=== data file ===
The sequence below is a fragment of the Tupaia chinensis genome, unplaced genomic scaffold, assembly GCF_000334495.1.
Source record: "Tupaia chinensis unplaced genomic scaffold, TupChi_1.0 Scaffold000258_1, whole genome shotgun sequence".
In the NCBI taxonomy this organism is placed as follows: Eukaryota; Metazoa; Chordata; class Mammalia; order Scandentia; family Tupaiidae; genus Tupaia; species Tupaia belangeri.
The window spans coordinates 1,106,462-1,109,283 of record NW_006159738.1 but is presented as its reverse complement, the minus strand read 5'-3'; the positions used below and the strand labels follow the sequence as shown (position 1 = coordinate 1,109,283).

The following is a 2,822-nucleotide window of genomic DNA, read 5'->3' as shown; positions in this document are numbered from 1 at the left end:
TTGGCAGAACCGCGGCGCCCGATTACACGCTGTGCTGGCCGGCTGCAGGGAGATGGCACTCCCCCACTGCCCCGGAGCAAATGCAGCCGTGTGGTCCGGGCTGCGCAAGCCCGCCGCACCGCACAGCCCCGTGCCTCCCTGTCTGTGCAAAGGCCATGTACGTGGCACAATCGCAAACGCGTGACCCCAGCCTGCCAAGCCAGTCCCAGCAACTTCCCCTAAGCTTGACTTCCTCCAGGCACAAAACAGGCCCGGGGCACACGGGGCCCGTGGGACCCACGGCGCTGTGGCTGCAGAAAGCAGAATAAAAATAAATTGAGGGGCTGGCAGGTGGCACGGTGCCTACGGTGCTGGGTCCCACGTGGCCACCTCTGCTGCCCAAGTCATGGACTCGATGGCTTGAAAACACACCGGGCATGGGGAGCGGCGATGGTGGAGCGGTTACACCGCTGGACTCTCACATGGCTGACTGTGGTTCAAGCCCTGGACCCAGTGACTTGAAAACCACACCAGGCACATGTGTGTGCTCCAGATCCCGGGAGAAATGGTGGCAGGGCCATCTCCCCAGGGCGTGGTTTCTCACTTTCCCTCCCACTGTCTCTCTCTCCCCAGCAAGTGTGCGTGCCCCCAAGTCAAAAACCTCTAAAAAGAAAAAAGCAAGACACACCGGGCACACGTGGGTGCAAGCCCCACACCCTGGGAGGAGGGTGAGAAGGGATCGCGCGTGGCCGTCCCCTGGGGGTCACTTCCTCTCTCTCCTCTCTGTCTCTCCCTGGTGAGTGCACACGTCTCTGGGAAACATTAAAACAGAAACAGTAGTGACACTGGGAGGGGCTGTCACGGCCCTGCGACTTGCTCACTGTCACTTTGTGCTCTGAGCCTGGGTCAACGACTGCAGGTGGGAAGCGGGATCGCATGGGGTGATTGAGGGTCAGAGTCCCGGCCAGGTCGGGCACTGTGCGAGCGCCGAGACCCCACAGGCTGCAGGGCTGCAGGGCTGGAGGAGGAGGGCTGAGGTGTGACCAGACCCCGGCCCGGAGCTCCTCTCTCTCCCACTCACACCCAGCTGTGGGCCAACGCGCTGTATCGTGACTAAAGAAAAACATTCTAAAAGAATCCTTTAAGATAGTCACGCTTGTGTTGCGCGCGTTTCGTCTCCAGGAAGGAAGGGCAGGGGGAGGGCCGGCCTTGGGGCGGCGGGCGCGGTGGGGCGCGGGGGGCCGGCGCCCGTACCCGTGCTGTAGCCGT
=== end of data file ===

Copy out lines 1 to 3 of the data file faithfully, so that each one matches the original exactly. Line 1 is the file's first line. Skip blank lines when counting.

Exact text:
The sequence below is a fragment of the Tupaia chinensis genome, unplaced genomic scaffold, assembly GCF_000334495.1.
Source record: "Tupaia chinensis unplaced genomic scaffold, TupChi_1.0 Scaffold000258_1, whole genome shotgun sequence".
In the NCBI taxonomy this organism is placed as follows: Eukaryota; Metazoa; Chordata; class Mammalia; order Scandentia; family Tupaiidae; genus Tupaia; species Tupaia belangeri.